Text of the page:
Why don't they just DESIGN those buttons that way?

It's long ago in a gentler age, and this pilot fish is working at an engineering site in the U.K.

How long ago? "We had a mainframe in a wooden portacabin surrounded by IT offices and manned by a likable bunch of old guys, a couple of whom had been miners when they were younger," fish says.

"Night shift was boring, and one of the jobs was to watch the printers churn out boxes of reports, check that the fanfold paper folded properly and periodically load new stationery. One of the operators had put a stool in a comfortable position behind the printer so he could watch -- and doze.

"One night he leaned back against the wall to get more comfortable, and realized that the sound in the room had changed. There were about 30 thunk noises, followed by a gradual silence.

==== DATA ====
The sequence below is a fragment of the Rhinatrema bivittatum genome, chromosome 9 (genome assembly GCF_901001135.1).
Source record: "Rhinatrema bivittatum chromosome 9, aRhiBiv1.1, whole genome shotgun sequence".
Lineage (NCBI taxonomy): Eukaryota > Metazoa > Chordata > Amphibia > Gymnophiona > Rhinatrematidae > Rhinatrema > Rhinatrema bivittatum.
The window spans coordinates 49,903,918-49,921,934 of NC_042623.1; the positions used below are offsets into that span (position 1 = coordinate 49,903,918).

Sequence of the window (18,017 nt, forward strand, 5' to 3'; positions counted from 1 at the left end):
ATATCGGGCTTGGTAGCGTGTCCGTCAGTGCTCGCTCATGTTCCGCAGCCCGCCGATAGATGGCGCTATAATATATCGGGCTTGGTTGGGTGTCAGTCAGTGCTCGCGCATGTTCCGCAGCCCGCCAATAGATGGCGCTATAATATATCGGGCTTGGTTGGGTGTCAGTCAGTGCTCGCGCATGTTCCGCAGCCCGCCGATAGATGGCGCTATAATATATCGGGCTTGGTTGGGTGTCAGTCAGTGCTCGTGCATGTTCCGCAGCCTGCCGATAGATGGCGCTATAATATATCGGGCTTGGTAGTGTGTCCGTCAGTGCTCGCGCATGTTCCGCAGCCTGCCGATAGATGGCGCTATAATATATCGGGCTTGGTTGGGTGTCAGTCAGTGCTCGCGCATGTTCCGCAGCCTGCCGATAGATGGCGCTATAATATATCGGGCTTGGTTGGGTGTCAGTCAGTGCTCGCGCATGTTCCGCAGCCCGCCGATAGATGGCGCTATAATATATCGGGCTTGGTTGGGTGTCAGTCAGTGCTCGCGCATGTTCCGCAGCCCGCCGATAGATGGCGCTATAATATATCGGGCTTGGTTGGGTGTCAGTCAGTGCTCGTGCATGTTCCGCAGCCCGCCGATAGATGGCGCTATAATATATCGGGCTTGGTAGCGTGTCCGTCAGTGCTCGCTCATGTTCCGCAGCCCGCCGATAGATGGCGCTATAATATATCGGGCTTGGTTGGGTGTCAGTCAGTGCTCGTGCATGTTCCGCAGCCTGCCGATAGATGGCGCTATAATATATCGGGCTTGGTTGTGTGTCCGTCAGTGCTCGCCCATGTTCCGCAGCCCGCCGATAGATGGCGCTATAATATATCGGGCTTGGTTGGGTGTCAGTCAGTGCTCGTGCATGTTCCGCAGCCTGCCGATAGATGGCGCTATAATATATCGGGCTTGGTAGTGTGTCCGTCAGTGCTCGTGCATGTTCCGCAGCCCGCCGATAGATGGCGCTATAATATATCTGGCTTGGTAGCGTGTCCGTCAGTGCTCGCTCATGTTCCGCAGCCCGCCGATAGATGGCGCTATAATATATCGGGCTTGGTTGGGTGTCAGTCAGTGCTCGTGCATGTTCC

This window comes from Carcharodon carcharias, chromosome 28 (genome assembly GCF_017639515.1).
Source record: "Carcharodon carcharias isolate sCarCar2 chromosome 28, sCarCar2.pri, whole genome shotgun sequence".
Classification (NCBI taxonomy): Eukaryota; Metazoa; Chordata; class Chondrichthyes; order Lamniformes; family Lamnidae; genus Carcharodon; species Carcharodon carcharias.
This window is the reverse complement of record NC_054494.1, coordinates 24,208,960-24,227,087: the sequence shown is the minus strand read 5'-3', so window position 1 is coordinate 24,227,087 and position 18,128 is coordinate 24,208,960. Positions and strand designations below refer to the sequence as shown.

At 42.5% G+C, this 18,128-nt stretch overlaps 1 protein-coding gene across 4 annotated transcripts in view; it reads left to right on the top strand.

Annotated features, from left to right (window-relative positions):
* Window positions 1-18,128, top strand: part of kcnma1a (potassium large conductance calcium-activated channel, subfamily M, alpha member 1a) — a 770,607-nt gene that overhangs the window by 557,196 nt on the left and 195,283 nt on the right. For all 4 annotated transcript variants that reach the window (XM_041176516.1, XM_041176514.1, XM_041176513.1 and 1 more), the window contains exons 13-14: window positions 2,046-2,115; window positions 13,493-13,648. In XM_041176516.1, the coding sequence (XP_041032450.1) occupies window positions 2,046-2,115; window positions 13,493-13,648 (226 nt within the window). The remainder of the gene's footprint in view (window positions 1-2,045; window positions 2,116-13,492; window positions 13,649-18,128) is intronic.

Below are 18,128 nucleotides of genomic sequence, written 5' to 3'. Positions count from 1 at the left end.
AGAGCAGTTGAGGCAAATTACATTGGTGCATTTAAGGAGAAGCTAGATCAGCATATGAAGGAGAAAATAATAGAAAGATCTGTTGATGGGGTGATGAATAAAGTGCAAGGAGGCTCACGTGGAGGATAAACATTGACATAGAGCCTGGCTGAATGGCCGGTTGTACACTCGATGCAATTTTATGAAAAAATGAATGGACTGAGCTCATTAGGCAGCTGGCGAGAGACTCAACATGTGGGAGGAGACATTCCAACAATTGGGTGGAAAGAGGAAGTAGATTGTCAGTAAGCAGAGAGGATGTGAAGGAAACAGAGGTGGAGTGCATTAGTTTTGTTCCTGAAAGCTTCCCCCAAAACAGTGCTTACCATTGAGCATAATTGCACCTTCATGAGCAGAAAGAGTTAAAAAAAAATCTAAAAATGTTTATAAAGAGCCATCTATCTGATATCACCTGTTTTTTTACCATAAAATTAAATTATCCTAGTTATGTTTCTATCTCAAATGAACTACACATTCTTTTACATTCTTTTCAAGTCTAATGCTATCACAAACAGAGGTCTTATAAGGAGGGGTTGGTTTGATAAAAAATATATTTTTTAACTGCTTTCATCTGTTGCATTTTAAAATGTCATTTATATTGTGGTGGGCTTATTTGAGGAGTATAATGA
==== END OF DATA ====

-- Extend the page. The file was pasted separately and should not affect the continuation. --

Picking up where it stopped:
"And the paper stopped, so he changed the box.

"A couple of minutes later, the site fire brigade forced open the emergency door, fully kitted out with breathing gear.

"Turns out that on the wall behind the operator was the big red emergency-off switch, which also rang through to the site fire station. The thunk was the sound of heads forcibly retracting from the disk drive units when the power went off.

"A few days later, the emergency switches were surrounded by plywood boxes so you had to reach in to punch them, and elderly operators who needed a nap were safe from being disturbed."

Don't let Sharky get bored. Send me your true tale of IT life at sharky@computerworld.com. You'll snag a snazzy Shark shirt if I use it. Add your comments below, and read some great old tales in the Sharkives.

Get your daily dose of out-takes from the IT Theater of the Absurd delivered directly to your Inbox. Subscribe now to the Daily Shark Newsletter.


Copyright © 2015 IDG Communications, Inc.

7 inconvenient truths about the hybrid work trend
Shop Tech Products at Amazon